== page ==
Cat Body Language

Many people think cats are aloof, asocial creatures. However, your feline friend is actually highly social, able to communicate with you not only with her voice but also with her body. Even if your cat isn”t making a lot of noise, pay attention: Her body language might be telling you something.

Tricks of the Tail

A cat uses her tail for balance, but she also uses it to convey her thoughts, moods and intentions. Here are some common moods that cats portray with their tails:

  • Agitated cats wave their tails back and forth from the base. Generally, a cat swishes her tail more rapidly and broadly as she becomes more and more upset.
  • If a cat sees something interesting, she will often stick her tail straight in the air and bend its tip.
  • When a cat is frightened or attempting to avoid a confrontation, she will often fluff her tail, which she will then lower or tuck between her legs to indicate submission.
  • When a cat is happy to see you, she will often hold her tail straight in the air. Often, the cat will also twitch the tip of her tail in excitement. You might notice this behavior when you first come home from work or school or when you are about to feed your cat.
  • When a cat is involved in a conflict, especially with another cat, she will often puff her tail and extend it straight into the air as she turns to her side. She does this in order to appear larger and more intimidating.
  • When a cat swishes the tip of her tail, she is letting you know that she is annoyed. For example, if you ever pet a cat and notice her swishing her tail, she”s probably letting you know that she”s had enough. If you keep petting, beware: You might get scratched.

Body Talk

A cat”s body language isn”t restricted to her tail. The way a cat moves can signal many emotions, too. For example, a cat”s stance and ear position can let you know what she”s feeling. Here are some common ways that cats communicate through their movements and postures:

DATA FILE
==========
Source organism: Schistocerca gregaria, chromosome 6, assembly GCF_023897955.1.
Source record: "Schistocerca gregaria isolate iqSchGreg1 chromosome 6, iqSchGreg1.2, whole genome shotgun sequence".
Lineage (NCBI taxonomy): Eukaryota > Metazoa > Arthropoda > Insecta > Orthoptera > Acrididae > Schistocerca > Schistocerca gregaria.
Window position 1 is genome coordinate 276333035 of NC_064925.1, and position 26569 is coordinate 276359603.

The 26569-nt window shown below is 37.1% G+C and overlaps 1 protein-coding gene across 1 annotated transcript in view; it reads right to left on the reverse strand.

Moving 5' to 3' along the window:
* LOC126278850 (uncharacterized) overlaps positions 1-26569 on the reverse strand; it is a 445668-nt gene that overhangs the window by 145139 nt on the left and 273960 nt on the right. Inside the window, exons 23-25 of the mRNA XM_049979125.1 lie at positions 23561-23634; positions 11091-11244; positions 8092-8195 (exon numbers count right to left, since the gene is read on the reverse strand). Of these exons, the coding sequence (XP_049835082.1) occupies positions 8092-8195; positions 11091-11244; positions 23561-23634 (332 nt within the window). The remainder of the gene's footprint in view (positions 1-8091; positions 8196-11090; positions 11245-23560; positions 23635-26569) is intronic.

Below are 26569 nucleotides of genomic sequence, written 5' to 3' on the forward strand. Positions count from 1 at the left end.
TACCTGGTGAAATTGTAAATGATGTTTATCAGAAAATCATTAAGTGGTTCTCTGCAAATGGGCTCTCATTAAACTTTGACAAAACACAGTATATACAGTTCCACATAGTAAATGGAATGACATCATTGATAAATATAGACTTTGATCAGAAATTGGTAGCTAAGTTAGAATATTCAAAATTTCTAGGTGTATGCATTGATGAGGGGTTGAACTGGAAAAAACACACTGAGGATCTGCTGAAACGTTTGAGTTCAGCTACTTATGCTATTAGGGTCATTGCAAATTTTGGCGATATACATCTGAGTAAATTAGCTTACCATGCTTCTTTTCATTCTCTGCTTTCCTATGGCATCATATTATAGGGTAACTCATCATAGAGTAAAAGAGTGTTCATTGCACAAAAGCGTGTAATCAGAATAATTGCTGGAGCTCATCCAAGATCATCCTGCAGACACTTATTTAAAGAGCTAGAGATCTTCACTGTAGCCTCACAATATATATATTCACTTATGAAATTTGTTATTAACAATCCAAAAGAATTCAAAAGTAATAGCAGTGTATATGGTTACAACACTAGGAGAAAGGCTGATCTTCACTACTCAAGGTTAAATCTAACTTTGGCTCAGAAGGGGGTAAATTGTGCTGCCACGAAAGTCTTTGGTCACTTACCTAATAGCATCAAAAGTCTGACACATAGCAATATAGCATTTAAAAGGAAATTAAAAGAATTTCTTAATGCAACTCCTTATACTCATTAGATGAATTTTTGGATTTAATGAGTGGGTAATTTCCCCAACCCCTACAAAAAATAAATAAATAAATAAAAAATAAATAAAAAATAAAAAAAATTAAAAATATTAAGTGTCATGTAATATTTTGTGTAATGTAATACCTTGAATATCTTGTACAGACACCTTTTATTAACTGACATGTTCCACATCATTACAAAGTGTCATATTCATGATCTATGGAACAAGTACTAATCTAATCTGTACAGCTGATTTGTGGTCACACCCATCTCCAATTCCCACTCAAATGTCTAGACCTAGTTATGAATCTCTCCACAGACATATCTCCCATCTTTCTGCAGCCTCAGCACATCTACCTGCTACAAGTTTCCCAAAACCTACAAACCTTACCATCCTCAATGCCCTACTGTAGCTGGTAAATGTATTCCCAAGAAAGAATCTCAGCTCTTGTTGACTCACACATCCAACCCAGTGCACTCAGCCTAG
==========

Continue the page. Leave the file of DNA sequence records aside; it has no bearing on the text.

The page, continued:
• When a cat bends her forelegs, she”s letting you know that she would prefer not to fight but will defend herself if necessary.
  • When your cat fluffs up her fur and expands her body, she is showing both confidence and aggression.
  • When a cat fully stretches her legs, she is feeling self-assured and is ready to attack. When her hind legs are bent, however, she is feeling timid and/or submissive.
  • When a cat crouches and curls her legs underneath her, shrinking her size, she is showing submission or is readying herself for action.
  • If your cat is slinking around low to the ground and holding her ears back, she is probably feeling shame or remorse.
  • When a cat tucks her ears and holds a steady posture, she is unsure of what move to make. You will often see a cat do this if she is debating whether or not to fight another cat.
  • When a cat raises her head high, she is showing dominance. When her head is lowered, she is showing submission.
  • If your cat is sneaking around with her body very low to the ground, she is probably stalking something.

Cats also use contact to communicate with you. For example, a cat might gently rub her body against your legs to remind you that it”s time to fill the food bowl. At times, rubbing against you may be your cat”s way to signal to others that you are taken!

Kitty-Cat Chitchat

Tiger Striped CatCats meow to get your attention, but they also vocalize in other ways, including by purring and hissing.

While not every cat purrs to socially communicate, the behavior is very common. In general, we don”t know much about how cats purr. However, we do know that they often purr to signal contentment and happiness. In some cases, severely ill, injured or anxious cats have also been known to purr. This has led some people to claim that cats purr to comfort themselves and/or to promote healing.

Some cats meow a lot, while others are quiet and rarely “talk”. Cats often use meows to get attention or to greet others, though they will also call out to express pain. While dogs are only capable of performing about 10 different vocalizations, cats are capable of about 100.

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